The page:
Lastly, human cloning offers many potential benefits to society.  The first use that human cloning can be used for, and perhaps the most practical is infertility.  Would it be morally wrong to clone a mother to create a baby?  Perhaps it is the mother’s choice and not society’s.  Current procedures for infertility treatment are less than ten percent successful (“Benefits” 1).  These low percentages are discouraging to the many people struggling through the heartache of infertility.  Many people oppose the idea of using cloning to solve infertility problems.  On the contrary, doctors, scientists, and infertile couples think it is a logical solution that should not automatically be ruled out.  Each human clone must be carried in a womb for nine months just like any other child; and once born, it would have full human rights (“Case for Cloning” 6).  This discredits any falsehoods commonly believed by people uneducated in this topic.  Would the child be identical to its mother?  Yes, but she would look at the age of sixteen how her mother looked at the age of sixteen and so on and so forth.  In essence, the clone would be a time-delayed identical twin.  Identical twins only have a seventy percent correlation of intelligence and a fifty percent correlation of personality traits (“Case for Cloning” 5).  The same holds true for clones.  This means a clone of Adolf Hitler would not necessarily be a tyrant, and likewise, a clone of Michael Jordan would not necessarily be a basketball star.  U.S. Senator Tom Harkin said it best when he said, “Cloning will continue, the human mind will continue to inquire into it.  Human cloning will happen and it will happen in my lifetime, and I don’t fear it at all.  I want to be on the side of the Galileos and those who say the human mind has no limits, rather than trying to stop something that’s going to happen anyway” (“Citat” 1).  Someone is going to do it, legal or illegal.  But it seems only logical to do it under strict government supervision with the best trained professionals rather than letting some maniacal scientist do it and let his clone run lose.  Human cloning should not be prohibited simple because it does not insure immediate benefits, but it should be experimented with for potential future use.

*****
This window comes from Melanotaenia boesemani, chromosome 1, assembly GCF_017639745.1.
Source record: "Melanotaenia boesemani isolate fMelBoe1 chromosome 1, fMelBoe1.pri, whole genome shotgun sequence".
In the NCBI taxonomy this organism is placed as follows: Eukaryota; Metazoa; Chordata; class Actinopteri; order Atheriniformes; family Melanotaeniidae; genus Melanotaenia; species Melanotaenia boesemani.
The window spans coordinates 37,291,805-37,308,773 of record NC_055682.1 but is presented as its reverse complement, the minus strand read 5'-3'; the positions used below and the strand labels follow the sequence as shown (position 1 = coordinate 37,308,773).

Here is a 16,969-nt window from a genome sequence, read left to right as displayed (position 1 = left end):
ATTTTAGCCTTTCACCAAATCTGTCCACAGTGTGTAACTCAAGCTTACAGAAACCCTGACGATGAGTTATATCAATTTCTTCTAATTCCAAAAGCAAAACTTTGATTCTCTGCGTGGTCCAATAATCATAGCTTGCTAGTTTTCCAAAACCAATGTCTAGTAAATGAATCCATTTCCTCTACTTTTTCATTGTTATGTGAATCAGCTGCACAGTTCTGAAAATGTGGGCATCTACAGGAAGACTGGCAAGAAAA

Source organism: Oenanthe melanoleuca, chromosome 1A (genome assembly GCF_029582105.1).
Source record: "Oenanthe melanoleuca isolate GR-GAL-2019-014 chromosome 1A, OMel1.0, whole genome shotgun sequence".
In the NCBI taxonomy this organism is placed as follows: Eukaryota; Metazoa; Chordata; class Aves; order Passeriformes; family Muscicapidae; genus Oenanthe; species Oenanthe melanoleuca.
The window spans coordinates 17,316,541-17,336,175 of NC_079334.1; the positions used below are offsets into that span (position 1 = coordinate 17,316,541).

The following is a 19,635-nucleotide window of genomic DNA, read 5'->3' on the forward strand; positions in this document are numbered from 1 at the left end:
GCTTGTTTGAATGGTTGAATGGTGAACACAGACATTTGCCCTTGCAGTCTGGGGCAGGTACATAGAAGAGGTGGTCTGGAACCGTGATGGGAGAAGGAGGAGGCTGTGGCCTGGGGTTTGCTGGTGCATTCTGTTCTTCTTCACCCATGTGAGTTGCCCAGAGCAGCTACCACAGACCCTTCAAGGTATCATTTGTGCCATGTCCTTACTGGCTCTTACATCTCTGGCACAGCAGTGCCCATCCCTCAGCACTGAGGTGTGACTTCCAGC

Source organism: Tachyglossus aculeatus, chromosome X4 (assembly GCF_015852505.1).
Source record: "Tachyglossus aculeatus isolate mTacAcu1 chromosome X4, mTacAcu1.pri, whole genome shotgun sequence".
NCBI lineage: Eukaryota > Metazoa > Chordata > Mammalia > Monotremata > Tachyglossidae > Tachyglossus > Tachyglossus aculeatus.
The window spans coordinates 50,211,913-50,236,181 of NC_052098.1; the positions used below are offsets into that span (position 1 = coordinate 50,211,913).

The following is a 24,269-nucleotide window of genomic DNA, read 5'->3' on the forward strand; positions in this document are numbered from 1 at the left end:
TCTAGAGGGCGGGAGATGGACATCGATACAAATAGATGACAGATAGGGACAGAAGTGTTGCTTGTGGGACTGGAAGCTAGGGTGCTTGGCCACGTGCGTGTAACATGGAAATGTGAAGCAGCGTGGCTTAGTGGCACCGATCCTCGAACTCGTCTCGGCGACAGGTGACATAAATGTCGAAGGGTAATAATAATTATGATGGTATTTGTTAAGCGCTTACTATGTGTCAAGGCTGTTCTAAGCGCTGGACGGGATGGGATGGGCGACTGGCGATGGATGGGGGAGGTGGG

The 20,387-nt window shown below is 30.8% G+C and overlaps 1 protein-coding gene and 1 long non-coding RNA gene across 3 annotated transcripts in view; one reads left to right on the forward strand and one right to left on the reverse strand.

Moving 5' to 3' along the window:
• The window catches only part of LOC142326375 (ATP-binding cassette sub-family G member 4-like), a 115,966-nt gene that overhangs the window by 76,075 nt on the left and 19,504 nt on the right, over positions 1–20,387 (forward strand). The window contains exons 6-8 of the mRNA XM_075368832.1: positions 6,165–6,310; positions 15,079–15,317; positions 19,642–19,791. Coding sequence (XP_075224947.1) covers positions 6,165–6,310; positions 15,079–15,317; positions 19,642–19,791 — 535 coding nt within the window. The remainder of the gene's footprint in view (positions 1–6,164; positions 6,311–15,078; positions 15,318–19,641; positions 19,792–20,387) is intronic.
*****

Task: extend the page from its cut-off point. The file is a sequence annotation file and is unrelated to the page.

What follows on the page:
For medical, animal, and human cloning to be used in their fullest positive potential, the ban must be lifted and laws must be revised.  The laws need to permit the experimentation of cloning to an extent but yet prohibit the cloning of humans to anyone until a faultless procedure has been established by the government.  As the knowledge and technology in cloning increase, the laws should change accordingly.  In conclusion, Congress should put their qualms aside and focus on the positive aspects of cloning.

 Works Cited:

“Citat Om Kloning.”  http://www.nada.ktn.se/~asa/kloning/citat.html (4 January 1999).

“Japanese Clone Cow.”  http://abcnews.go.com/sections/science/dailynews/cowclones92108.html (20 December 1998).

“Should Human Cloning Research Be Off Limits?”  http://nejm.org/content/1998/0338/0013/0903.asp (4 January 1999).

Stencel, Sandra.  “The Cloning Controversy.” The CQ Researcher.  9 May 1998: 409-432.

“The Benefits of Human Cloning.”  http://www.humancloning.org/benefits.htm (4 January 1999).

“The Case for Cloning Humans.”  http://www.best.com/~verc/cloning.htm (4 January 1999).

Travis, John.  “A Fantastical Experiment.”  Science News.  5 Apr. 1997: 214-215